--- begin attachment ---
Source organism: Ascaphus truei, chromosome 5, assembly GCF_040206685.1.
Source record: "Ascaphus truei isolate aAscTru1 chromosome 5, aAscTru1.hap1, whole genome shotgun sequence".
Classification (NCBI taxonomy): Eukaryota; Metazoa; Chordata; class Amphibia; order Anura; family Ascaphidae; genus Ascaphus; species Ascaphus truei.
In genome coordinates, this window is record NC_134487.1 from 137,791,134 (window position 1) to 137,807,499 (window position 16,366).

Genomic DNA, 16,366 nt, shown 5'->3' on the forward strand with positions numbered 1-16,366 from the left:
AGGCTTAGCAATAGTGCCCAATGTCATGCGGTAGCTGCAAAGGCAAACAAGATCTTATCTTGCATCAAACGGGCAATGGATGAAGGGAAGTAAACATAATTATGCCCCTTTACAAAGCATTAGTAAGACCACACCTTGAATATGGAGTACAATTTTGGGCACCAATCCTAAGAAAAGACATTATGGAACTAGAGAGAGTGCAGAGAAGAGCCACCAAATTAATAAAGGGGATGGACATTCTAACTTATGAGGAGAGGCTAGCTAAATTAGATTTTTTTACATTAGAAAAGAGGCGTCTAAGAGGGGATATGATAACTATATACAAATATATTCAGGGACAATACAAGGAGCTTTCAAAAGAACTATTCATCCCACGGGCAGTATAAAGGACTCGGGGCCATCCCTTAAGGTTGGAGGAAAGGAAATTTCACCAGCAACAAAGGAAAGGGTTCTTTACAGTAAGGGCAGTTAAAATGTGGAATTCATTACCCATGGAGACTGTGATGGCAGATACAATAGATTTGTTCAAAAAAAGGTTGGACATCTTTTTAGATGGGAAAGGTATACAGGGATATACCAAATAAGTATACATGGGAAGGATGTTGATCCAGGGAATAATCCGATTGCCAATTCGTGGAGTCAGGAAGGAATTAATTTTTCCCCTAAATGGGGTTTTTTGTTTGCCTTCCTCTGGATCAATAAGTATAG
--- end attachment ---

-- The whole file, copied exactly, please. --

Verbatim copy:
Source organism: Ascaphus truei, chromosome 5, assembly GCF_040206685.1.
Source record: "Ascaphus truei isolate aAscTru1 chromosome 5, aAscTru1.hap1, whole genome shotgun sequence".
Classification (NCBI taxonomy): Eukaryota; Metazoa; Chordata; class Amphibia; order Anura; family Ascaphidae; genus Ascaphus; species Ascaphus truei.
In genome coordinates, this window is record NC_134487.1 from 137,791,134 (window position 1) to 137,807,499 (window position 16,366).

Genomic DNA, 16,366 nt, shown 5'->3' on the forward strand with positions numbered 1-16,366 from the left:
AGGCTTAGCAATAGTGCCCAATGTCATGCGGTAGCTGCAAAGGCAAACAAGATCTTATCTTGCATCAAACGGGCAATGGATGAAGGGAAGTAAACATAATTATGCCCCTTTACAAAGCATTAGTAAGACCACACCTTGAATATGGAGTACAATTTTGGGCACCAATCCTAAGAAAAGACATTATGGAACTAGAGAGAGTGCAGAGAAGAGCCACCAAATTAATAAAGGGGATGGACATTCTAACTTATGAGGAGAGGCTAGCTAAATTAGATTTTTTTACATTAGAAAAGAGGCGTCTAAGAGGGGATATGATAACTATATACAAATATATTCAGGGACAATACAAGGAGCTTTCAAAAGAACTATTCATCCCACGGGCAGTATAAAGGACTCGGGGCCATCCCTTAAGGTTGGAGGAAAGGAAATTTCACCAGCAACAAAGGAAAGGGTTCTTTACAGTAAGGGCAGTTAAAATGTGGAATTCATTACCCATGGAGACTGTGATGGCAGATACAATAGATTTGTTCAAAAAAAGGTTGGACATCTTTTTAGATGGGAAAGGTATACAGGGATATACCAAATAAGTATACATGGGAAGGATGTTGATCCAGGGAATAATCCGATTGCCAATTCGTGGAGTCAGGAAGGAATTAATTTTTCCCCTAAATGGGGTTTTTTGTTTGCCTTCCTCTGGATCAATAAGTATAG